New York

Modigliani

Modigliani was the first painter who turned me off. Suffice it to say that at whatever age I saw my first Modigliani I was artificially traumatized. I still think Modigliani weak, easy, shamelessly mannered, and irredeemably bourgeois. He seems to have the lowest IQ of any modern artist except Rousseau (who loved beauty) or Chagall (who at least looks like he enjoyed painting). The only thing by him I have ever liked or respected is a beautiful figure drawing owned by Columbia University, which is well-knit and done with verve. Otherwise I have so unwaveringly disliked Modigliani that whenever I encounter praise of his work I suspect a boondoggle.

I can’t say that I’ve been converted, although in some discrete cases I see more than I had expected, the oeuvre as a whole looks more inflated than ever. First, Modigliani seems to have tried everything—I mean really everything—before hitting on a viable style: from the Cézanne in the Portrait of Pedro (1908) to the Vienna Secession in the portrait of a lady called The Amazon (1909) to neo-Impressionism in the portrait of Frank Burty Haviland (ca. 1914) to De La Fresnaye in the portrait of Henri Laurens (1915), to—if this is possible—Maurer in The Married Couple (1915–16). In portraits like Marguerite (1917) or The Red Boy (1917) we might even suspect some exposure to a Washington Square art show.

And whatever does get tried, just gets sipped: Cubism means making a figure look like he has a cinder in one otherwise normal eye. Lettering, when it is included, is thin and arty, not like “real” print.

Modigliani is often astonishingly vulgar. This can mean either a high kitsch quotient in terms of affected amateurishness, or it can mean vulgarity the way the man in the street means it. This is the vulgarity of the reclining nudes which, when seen in quantity, seem like Wesselmanns lacking Wesselmann’s sense of humor. It is true that some of the nudes, like the one from 1918 in the collection of Mr. and Mrs. Klaus Perls, gain by a Matisse-like surface patternism: that example takes in a nice textile arabesque. But at bottom the interest is in the exaggeration of the sexual characteristics, so much so that “tit” and “ass” seem more apt terms than “breast” or “buttocks.” In one case—Reclining Nude with Arms Raised (1917)—the body is even Vargas-like, with an exaggerated ventral ridge running up the chest; you would swear it was air-brushed.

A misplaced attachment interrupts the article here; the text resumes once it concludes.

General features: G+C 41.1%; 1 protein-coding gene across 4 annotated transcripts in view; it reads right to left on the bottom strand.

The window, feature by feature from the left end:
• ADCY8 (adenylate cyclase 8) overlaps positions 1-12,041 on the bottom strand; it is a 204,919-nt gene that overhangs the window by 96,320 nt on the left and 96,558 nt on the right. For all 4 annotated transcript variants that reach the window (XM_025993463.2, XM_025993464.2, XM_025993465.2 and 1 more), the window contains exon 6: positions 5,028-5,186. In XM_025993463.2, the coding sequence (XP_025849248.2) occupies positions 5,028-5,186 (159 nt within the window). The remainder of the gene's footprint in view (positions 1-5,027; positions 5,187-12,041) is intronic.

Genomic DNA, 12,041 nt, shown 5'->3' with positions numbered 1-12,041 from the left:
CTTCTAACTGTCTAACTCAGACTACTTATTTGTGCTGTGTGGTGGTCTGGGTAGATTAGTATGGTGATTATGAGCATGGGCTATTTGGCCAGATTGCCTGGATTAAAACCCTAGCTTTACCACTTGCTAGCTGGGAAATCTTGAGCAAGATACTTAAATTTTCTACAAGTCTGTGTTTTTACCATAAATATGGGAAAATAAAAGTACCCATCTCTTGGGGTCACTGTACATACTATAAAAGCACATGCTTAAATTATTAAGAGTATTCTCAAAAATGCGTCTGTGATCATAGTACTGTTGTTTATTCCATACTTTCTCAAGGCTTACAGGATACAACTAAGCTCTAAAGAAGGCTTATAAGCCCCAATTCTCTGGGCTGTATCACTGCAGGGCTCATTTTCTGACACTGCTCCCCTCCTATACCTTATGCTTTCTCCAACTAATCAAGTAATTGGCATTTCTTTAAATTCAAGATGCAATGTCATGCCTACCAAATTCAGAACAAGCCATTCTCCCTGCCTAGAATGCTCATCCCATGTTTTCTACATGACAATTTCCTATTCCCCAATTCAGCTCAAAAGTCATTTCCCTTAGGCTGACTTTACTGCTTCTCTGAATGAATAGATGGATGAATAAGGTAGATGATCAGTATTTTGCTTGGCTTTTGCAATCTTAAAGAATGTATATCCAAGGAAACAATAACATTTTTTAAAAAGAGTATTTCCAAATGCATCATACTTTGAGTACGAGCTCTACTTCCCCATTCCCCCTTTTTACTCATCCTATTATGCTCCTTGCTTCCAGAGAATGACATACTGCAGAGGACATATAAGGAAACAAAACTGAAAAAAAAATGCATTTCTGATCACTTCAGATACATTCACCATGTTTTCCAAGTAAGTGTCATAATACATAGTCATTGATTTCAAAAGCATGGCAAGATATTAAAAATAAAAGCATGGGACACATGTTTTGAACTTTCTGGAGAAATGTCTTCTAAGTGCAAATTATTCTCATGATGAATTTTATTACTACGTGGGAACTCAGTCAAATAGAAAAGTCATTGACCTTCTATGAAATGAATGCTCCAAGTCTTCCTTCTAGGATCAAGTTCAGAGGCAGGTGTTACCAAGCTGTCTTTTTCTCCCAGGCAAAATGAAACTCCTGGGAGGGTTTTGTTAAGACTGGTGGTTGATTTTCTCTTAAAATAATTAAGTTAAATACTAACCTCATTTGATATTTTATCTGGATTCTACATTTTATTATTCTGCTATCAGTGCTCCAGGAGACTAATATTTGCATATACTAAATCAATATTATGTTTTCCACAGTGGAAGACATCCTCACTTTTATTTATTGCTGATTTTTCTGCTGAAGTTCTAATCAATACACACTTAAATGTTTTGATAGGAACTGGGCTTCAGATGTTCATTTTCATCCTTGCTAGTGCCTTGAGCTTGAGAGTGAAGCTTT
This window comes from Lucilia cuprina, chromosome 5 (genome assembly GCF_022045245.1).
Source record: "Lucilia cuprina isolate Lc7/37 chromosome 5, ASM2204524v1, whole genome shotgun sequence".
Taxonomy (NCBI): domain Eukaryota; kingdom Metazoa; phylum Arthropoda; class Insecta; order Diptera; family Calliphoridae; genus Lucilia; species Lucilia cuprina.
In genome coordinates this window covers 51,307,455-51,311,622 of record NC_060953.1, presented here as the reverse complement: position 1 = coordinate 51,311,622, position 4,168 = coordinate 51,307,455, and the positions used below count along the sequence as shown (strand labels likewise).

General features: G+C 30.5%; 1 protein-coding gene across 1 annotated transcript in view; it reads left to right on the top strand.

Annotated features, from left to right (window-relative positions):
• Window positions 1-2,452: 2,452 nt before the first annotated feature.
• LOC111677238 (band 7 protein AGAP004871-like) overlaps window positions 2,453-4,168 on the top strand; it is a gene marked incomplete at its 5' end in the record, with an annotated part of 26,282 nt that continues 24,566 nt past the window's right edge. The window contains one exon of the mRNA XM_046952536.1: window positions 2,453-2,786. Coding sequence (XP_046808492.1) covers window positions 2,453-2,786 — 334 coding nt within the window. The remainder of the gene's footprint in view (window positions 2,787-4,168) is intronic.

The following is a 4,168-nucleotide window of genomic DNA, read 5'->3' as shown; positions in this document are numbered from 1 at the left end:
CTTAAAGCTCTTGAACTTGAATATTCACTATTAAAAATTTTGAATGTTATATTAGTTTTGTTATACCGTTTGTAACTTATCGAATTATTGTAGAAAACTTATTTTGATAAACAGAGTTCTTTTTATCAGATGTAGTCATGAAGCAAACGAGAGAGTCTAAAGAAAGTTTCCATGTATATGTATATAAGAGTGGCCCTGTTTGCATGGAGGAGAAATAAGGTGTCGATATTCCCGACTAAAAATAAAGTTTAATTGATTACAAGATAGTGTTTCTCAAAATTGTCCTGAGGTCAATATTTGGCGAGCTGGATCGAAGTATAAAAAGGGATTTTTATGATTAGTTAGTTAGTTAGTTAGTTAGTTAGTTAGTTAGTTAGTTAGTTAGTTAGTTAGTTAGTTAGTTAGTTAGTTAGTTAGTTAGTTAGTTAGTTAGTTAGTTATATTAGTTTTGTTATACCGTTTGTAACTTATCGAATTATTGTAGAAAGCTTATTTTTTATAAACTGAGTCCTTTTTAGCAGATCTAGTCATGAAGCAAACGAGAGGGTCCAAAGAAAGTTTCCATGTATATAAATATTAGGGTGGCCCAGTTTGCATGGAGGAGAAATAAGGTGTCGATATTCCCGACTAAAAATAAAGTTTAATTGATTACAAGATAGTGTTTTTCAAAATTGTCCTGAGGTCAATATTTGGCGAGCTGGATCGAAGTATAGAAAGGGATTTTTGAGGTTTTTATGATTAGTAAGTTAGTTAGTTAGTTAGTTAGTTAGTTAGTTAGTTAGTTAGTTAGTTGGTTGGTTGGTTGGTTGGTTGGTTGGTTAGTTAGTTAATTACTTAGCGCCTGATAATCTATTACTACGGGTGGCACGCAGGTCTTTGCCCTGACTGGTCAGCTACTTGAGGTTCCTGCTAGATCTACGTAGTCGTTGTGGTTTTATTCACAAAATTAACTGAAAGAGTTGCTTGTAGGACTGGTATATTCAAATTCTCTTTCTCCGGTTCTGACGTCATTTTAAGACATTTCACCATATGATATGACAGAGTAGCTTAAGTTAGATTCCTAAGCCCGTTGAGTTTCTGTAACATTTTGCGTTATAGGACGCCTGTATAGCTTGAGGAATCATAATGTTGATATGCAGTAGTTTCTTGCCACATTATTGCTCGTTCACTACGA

Not everything is altogether lousy. One portrait, The Handsome Major (Dr. Devaraigne; 1917) seems actually to embody a live personality; this picture is heavily responsible to Van Gogh. The Schiele-like lady in The Amazon (1909) is also alive, and mighty sassy too. The portrait of Henri Laurens (1915) is abnormally cheerful and appealing, despite the rather studied dislocation of the figure’s shoulder. And the interesting portrait of Jean Cocteau (1916) works because for once Modigliani’s own para-schlank happens to correspond with the mood of his sitter.

The parts of many Modigliani figures easily detach themselves as rounded component shapes. It is true that the rendering of these forms does take into account the resultant pattern of two-dimensional curves on the surface. That, however, is a small accomplishment which is itself the source of the painter’s worst clichés—the sloping shoulders, fused eyebrows-noses, and katty-cornered axes of heads and necks. Everything tends toward the oval, and since an egg is the same in plan as it is in elevation, no wonder a semblance of formal thought does seem in evidence. Except in his sometimes amazingly fine drawings (there is one here, Rose Caryatid, ca. 1914), the simplified volumes of the, limbs of figures can evoke the almost automotive body shapes of Oskar Schlemmer’s lovely but simpleminded sculpture, a comparison which is perhaps most to the point when you look at the truncated legs of the Reclining Nude with Blue Cushion (1917–18). This could be a fine thing, and it is in his drawings, but it makes Modiglianis perhaps even hollower still than they would otherwise seem.

I guess I am being a little hard on Modi. But what really gets me is that this show is a benefit for, of all institutions, the Museum of Modern Art, that tax-free Rockefeller arm which has the highest admission charge of any picture gallery in the world. So you have to pay even more just to see these unimpressive canvases, and if you still have six dollars to throw away you can buy a catalog containing something by Alfred Werner called “The Eternal Modigliani,” an essay which manages to mention Modigliani’s alcoholism thirteen times in twelve pages and which offers such gems as “Indeed, Modigliani was a first-rate psychologist.”

Joseph Masheck